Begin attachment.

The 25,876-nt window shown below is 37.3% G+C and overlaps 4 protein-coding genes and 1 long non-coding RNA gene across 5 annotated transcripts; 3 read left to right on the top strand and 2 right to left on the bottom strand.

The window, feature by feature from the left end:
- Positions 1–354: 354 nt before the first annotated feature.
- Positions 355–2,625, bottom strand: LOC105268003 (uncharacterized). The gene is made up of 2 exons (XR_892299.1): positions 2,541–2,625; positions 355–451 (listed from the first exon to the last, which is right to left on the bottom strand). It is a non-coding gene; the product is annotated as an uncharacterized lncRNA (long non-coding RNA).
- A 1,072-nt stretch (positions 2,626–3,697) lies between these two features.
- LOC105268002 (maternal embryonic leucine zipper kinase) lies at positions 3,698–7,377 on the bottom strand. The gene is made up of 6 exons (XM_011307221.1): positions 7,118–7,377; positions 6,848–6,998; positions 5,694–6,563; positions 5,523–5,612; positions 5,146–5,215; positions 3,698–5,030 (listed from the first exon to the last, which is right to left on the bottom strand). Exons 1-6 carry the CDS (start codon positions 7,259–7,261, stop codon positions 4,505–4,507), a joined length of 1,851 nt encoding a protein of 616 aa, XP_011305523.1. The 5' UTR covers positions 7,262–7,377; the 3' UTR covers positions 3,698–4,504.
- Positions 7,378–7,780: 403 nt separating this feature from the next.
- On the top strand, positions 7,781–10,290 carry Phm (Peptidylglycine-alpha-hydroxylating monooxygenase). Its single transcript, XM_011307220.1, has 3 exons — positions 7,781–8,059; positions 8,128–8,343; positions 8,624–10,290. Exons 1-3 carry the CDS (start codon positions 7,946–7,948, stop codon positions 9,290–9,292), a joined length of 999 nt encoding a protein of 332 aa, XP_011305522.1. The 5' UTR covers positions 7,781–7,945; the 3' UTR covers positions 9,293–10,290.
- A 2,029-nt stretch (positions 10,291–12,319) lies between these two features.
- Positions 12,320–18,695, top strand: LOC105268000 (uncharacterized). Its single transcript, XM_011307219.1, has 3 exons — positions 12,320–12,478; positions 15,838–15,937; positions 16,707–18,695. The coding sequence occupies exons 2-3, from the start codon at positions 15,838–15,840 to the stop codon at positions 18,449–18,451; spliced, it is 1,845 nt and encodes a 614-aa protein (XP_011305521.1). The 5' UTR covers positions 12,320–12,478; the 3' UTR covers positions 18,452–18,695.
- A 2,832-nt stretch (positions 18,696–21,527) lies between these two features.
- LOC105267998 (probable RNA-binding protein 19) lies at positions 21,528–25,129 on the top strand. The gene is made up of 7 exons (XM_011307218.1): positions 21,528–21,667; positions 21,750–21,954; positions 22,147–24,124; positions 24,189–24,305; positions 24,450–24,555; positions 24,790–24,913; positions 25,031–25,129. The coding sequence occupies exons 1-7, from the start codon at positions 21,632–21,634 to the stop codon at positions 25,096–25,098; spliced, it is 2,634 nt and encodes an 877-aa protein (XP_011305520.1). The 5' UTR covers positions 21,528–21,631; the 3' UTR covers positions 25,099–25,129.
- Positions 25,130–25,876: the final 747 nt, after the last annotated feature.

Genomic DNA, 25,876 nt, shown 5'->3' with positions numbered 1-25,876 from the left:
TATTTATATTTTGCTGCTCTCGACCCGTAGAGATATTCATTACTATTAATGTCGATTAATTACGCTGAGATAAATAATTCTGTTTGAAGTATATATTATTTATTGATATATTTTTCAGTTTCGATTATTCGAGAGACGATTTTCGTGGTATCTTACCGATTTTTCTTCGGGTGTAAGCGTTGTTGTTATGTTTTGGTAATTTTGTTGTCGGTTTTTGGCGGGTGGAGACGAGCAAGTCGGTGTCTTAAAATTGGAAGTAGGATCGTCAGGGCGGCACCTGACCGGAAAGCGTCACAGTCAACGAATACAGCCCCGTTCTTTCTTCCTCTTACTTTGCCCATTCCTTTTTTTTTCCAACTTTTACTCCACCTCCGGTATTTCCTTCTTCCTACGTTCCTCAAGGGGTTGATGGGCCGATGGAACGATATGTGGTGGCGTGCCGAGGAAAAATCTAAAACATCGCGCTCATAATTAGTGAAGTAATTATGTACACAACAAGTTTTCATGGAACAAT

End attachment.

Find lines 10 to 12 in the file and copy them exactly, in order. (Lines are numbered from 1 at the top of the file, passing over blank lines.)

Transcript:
- Positions 12,320–18,695, top strand: LOC105268000 (uncharacterized). Its single transcript, XM_011307219.1, has 3 exons — positions 12,320–12,478; positions 15,838–15,937; positions 16,707–18,695. The coding sequence occupies exons 2-3, from the start codon at positions 15,838–15,840 to the stop codon at positions 18,449–18,451; spliced, it is 1,845 nt and encodes a 614-aa protein (XP_011305521.1). The 5' UTR covers positions 12,320–12,478; the 3' UTR covers positions 18,452–18,695.
- A 2,832-nt stretch (positions 18,696–21,527) lies between these two features.
- LOC105267998 (probable RNA-binding protein 19) lies at positions 21,528–25,129 on the top strand. The gene is made up of 7 exons (XM_011307218.1): positions 21,528–21,667; positions 21,750–21,954; positions 22,147–24,124; positions 24,189–24,305; positions 24,450–24,555; positions 24,790–24,913; positions 25,031–25,129. The coding sequence occupies exons 1-7, from the start codon at positions 21,632–21,634 to the stop codon at positions 25,096–25,098; spliced, it is 2,634 nt and encodes an 877-aa protein (XP_011305520.1). The 5' UTR covers positions 21,528–21,631; the 3' UTR covers positions 25,099–25,129.